Coincidentally Facebook just released an enhanced version of their PHP Facebook HipHop compiler that does JIT. Unlike the initial version release that takes hours to compile a simple PHP application like Wordpress, this release implements fast dynamic translation of PHP code to native machine code which can compile PHP code in a few seconds.
Facebook employed Scott MacVicar, a PHP core developer to work on the PHP HipHop compiler project. I guess this fact helps making HipHop JIT engine a strong candidate to be used by PHP core developers as the JIT engine for the future of Zend Engine based PHP.
c) PHC PHP Compiler
PHC is a PHP compiler that compiles PHP scripts into PHP extensions that can be used with the Zend Engine based PHP implementation.To be accurate we cannot call it a JIT engine because it uses the static compilation approach, very similar to the original HipHop PHP compiler implementation, so it is very slow.
The main difference is that PHC can generate C code that can run with Zend Engine, while HipHop is a project totally independent of Zend Engine.
LLVM is a set of compiler tools that among other things can be used to create JIT compilers for a variety of languages, including PHP.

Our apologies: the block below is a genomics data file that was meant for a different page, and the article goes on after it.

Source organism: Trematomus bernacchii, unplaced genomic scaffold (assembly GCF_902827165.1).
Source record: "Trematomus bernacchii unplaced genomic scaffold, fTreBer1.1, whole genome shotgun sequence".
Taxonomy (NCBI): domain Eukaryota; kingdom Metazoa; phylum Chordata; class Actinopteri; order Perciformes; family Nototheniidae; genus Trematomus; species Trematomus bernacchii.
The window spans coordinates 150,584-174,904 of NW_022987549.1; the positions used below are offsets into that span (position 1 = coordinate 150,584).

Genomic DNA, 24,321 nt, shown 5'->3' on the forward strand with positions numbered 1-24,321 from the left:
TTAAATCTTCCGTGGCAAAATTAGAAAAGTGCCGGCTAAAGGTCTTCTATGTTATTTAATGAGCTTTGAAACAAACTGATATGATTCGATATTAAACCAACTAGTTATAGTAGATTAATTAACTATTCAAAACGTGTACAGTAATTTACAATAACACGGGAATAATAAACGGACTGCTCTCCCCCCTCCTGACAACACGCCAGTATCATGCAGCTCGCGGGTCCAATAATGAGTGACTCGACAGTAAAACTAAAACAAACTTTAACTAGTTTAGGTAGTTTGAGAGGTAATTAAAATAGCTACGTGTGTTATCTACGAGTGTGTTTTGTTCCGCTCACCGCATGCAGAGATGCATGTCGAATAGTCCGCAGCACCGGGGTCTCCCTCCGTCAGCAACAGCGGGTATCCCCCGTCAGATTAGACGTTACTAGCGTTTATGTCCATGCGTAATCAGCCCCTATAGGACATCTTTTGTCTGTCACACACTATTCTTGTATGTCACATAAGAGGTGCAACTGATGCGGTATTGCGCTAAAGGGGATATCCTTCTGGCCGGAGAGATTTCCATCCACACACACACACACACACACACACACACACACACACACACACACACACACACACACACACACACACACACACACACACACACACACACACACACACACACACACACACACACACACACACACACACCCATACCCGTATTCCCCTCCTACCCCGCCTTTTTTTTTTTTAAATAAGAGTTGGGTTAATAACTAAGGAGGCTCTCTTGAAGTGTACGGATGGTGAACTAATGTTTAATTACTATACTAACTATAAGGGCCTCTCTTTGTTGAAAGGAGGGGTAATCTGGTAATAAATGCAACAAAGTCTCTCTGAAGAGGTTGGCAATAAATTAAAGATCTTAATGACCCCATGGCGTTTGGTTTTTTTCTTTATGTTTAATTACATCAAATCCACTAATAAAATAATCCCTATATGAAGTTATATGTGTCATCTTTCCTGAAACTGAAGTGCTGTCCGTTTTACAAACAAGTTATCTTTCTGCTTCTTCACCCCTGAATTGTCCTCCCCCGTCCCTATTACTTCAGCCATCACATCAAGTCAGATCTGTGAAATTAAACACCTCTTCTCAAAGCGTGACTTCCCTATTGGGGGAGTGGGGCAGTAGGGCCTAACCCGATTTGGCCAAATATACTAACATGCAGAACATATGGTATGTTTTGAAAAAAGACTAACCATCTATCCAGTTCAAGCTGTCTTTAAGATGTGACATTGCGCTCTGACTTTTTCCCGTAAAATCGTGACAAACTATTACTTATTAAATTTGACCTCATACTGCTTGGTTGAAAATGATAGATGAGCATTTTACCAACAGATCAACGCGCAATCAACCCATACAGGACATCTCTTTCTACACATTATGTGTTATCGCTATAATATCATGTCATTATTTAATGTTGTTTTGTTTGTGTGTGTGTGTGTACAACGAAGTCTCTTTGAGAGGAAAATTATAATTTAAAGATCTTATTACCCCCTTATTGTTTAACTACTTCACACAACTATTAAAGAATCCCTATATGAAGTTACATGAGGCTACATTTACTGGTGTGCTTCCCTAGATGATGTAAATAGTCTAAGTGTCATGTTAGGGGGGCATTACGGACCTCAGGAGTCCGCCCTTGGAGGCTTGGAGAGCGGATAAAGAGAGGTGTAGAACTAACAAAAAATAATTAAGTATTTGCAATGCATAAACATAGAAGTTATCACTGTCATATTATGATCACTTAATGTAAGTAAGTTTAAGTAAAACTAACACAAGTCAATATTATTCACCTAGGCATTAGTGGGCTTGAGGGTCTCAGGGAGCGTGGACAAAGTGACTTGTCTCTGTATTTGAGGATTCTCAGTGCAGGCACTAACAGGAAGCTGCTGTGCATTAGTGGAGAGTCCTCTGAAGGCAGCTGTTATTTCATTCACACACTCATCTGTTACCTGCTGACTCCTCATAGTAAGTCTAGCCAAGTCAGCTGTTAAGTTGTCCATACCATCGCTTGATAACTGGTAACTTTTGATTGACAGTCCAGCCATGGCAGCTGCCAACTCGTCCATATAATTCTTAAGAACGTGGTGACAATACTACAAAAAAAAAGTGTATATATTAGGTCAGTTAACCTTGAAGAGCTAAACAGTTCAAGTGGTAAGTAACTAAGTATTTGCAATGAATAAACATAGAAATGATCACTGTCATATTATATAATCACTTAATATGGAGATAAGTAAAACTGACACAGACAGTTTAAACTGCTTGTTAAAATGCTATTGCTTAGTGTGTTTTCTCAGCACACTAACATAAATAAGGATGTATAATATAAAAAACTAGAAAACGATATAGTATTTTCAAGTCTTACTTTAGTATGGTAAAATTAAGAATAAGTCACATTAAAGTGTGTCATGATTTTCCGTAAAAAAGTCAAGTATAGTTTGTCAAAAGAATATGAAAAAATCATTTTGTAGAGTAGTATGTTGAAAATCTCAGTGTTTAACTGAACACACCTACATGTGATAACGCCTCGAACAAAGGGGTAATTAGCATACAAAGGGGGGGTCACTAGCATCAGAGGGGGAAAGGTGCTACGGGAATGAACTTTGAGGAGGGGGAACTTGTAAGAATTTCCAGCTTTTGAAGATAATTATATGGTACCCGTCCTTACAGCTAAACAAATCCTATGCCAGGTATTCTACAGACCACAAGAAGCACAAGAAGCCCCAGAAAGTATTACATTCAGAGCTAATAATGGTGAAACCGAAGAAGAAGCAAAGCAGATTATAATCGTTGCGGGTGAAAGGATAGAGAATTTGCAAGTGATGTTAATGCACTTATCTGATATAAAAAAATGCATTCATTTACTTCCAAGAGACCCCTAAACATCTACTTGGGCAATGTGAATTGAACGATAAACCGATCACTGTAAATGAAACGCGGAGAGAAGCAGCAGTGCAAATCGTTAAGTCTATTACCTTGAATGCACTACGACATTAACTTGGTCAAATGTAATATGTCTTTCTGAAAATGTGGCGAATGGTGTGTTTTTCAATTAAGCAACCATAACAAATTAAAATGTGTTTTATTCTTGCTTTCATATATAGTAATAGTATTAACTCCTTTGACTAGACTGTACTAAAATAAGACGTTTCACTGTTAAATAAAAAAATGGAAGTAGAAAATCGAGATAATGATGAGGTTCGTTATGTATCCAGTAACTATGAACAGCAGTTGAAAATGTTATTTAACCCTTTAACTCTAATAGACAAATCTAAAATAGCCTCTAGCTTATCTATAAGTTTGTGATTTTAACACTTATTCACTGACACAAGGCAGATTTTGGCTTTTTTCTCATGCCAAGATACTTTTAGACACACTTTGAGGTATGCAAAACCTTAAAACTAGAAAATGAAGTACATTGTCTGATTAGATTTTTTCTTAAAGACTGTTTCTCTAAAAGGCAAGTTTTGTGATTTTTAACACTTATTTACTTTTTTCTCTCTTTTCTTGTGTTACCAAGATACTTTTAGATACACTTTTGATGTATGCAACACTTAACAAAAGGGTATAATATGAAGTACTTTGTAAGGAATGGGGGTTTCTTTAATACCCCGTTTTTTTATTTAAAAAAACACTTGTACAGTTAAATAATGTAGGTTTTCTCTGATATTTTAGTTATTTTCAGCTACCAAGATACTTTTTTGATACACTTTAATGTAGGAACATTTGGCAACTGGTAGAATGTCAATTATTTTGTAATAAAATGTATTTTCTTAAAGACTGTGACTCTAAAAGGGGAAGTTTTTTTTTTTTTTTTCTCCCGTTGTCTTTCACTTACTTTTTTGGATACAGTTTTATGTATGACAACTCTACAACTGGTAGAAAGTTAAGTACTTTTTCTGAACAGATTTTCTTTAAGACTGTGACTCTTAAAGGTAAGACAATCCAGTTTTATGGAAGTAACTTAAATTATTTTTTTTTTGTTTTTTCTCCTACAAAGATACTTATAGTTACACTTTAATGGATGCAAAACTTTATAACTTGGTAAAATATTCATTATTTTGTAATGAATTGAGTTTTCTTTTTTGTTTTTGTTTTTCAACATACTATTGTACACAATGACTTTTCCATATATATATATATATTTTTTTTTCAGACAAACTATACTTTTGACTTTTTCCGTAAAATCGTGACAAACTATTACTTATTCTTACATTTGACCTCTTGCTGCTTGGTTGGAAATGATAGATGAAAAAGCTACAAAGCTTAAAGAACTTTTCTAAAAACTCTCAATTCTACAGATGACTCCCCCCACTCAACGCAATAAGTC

In 2008 Nuno Lopes started working on a PECL LLVM extension that aimed to add JIT capabilities the Zend Engine by compiling Zend opcodes into native machine code.
I contacted Nuno and he told me that the project is somewhat abandoned due to the lack of interest of other core developers to help on achieving the project goals.
Now that the interest about bringing to life a PHP JIT compiler that works with Zend Engine sort of emerged, who knows if Nuno or other developers will regain interest in resuming the project.
e) Zend own JIT compiler
Zend may as well come up with their own JIT compiler. They could even build a JIT engine that generates native machine code directly, instead of generating intermediary opcodes first. That is basically what the Google V8 engine does, and it is really very fast.
Such project would consume Zend a lot of resources but in the end it would be something they would have greater control.
f) Something else
Well, I just covered several possibilities of existing JIT projects that could somehow be adopted in future PHP releases based on the Zend Engine. If you know about any other interesting JIT solutions, just post a comment telling about them.
When a PHP JIT based engine will be available?
I think it is consensual that PHP must evolve. If it does not evolve, something else will take its place. The fact that other companies have developed engines that make PHP run faster and even with greater memory efficiency, is just a symptom of the need for PHP to evolve.
PHP was created in 1994. In 2000 PHP 4 was launched introducing Zend Engine 1. It brought to PHP the power of opcode compilation. In 2004 PHP 5 was launched evolving the PHP object model. The original PHP 6 plan failed because adding built-in Unicode support was a too ambitious goal.